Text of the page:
In a recent publication1 the writers described 521 spontaneous tumors borne by 489 members of a colony of rats used in the study of induced Cysticercus sarcoma of the liver, coming to autopsy from September 30, 1920, to May 4, 1929. The experiments on Cysticercus sarcoma, which have been in progress since October, 1919, and of which several reports have been published in this and other journals1 started with 548 purchased animals, to which 1,819 unpedigreed descendants were soon added. Breeders were selected both from the purchased stock and their unpedigreed descendants and a pedigreed colony was established. This gradually increased in size, but for the last four or five years the population has fluctuated between 7,000 and 10,000.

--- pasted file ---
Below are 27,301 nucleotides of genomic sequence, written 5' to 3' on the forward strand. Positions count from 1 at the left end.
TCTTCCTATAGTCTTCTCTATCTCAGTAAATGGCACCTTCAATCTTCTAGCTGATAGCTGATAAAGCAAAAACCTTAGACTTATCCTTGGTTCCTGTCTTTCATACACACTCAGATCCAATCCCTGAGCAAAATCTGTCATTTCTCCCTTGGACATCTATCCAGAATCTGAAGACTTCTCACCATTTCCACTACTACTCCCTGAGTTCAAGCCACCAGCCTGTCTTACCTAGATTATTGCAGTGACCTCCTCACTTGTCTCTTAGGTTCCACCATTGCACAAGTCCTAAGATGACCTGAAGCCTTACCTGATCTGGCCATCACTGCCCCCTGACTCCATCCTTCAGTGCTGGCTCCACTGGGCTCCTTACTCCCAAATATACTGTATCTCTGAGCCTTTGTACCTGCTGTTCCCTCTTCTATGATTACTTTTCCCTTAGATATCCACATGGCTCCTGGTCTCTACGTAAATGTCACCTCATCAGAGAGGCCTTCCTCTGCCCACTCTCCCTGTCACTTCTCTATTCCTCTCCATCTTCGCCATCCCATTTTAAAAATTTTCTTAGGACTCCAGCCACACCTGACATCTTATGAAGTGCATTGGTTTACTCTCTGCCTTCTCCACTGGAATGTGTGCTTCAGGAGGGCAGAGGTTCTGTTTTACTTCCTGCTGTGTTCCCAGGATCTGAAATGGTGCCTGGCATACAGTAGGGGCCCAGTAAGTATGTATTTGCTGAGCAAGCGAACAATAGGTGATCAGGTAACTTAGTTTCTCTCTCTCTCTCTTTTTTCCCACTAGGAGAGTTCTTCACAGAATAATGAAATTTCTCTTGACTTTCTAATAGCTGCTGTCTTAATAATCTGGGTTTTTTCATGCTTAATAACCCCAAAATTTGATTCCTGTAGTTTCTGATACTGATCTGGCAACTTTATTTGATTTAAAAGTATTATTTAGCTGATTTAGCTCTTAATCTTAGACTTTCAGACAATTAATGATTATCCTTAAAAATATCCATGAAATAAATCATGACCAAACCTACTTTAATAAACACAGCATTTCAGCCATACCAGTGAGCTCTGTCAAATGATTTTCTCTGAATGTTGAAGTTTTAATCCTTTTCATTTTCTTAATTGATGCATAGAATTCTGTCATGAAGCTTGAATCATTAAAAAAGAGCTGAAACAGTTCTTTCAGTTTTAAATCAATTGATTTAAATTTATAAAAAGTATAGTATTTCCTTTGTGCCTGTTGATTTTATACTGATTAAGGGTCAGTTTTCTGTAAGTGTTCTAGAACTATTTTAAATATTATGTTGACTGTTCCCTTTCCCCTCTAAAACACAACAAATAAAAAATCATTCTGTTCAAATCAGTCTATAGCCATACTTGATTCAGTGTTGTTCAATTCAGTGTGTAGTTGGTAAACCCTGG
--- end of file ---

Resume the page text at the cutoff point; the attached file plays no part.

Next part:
The purpose of this paper is to present a statistical analysis of the population data of this rat colony in respect to the occurrence of spontaneous neoplasms. For the most part these spontaneous tumors are the ones described in the paper referred to above, but the two sets do not entirely coincide since the former contains three groups of animals on which full population data are not available and in the latter are included spontaneous tumor bearers which came to autopsy at a somewhat later date.

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